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Routledge Companion to Science Fiction (Part Three): Issues and Challenges.

Apologies for the delay, but this is not a book one can commute with.




Part One


Part Two

So far, this is the section I’ve liked best, and it’s the section qua section that truly justifies the book. By this I mean that this is the section that is in no way a competitor to anything but really sets some interesting agendas that others can follow.



The chapter begins with Joan Gordon on Animal Studies. I had a chat with my colleague Erica Fudge (a leading light in the field, actually cited here) about this chapter, so I’ll stand by my comment that there is a little too much of “this is a new field” for my liking, and not enough recognition that sf has been engaged with the issue for a very long time. But that said, it’s a very clear account of the field and why it is engaging sf people.

Piers D. Britton’s ‘Design for Screen Sf’ is the article I’ve been looking for, for ages, closely followed by ‘Digital Games’ by Tanya Kryzwinska and Esther MacCallum-Stewart. Both offer critical vocabularies and and introductions to the complex relationships between these contexts/media and sf. I can’t say the same for KenMcLeod’s chapter on Music which is a bit of a list of Great SF Film Scores We Have Known; a useful reference but not much more (note the Mc, not Mac).

Patrick D. Murphy on Environmentalism is sound (although the absence of Dune is a bit weird, and anyone who finds it in the text, please don’t tell me off, this chapter has the most abominable bibliography—quite unlike others in this section—so it wasn’t exactly easy to check. Some fiction is listed, some isn’t.).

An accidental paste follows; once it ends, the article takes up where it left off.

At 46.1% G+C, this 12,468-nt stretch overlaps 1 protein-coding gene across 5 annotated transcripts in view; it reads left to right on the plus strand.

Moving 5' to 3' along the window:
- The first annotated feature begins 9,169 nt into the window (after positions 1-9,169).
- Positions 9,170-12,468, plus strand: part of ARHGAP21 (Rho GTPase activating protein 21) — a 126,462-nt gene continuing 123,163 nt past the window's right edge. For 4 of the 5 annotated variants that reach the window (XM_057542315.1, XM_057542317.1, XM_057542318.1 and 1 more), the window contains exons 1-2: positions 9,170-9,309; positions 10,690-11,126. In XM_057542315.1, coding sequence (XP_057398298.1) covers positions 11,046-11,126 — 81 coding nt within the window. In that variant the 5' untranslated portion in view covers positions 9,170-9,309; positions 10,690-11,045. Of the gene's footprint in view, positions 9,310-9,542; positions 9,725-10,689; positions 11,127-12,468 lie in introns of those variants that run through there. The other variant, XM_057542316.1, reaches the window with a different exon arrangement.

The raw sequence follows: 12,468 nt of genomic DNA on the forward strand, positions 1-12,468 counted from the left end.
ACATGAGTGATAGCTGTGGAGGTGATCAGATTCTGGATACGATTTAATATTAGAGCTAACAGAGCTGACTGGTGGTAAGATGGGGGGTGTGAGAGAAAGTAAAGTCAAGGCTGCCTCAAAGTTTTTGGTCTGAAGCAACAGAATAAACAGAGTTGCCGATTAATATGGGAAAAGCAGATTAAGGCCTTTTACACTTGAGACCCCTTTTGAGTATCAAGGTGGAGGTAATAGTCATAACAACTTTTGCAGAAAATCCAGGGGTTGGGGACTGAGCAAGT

Neil Easterbrook’s ‘Ethics and Alterity’ was the outstanding chapter of the section, too complex to really summarise but essentially arguing that sf tends to hie to the construction of moral rules, even while it argues for ethical paradigms. This was closely followed in excellence, by Roger Luckhurst on Pseudoscience (although he begins with picking a fight with certain critics that just doesn’t exist, they’ve’ simply made his argument, that sf and pseudosicience have skipped into the meadows hand in hand, in a slightly different way). And then by Sherryl Vint’s also excellent piece on Science Studies which I think is my favourite chapter so far. It ends with a paragraph that I’m going to be quoting a lot in the next few years as my own work starts to get past the drawing board:

If at its worst sf can be the literature of all the worst aspects of science—technocratism, singularity of vision, domination of nature, inserting a new gadget into the same world—then at its best it might be considered the literature of science studies—concerned with the social consequences of developments in science and technology, insisting on dialectic exchange between the novum and the larger social world, sensitive to the contingency of knowledge, and open to new ways of seeing and being, (421)

Ok, so I’m rather fond of technocracy, but overall, Vint nails it.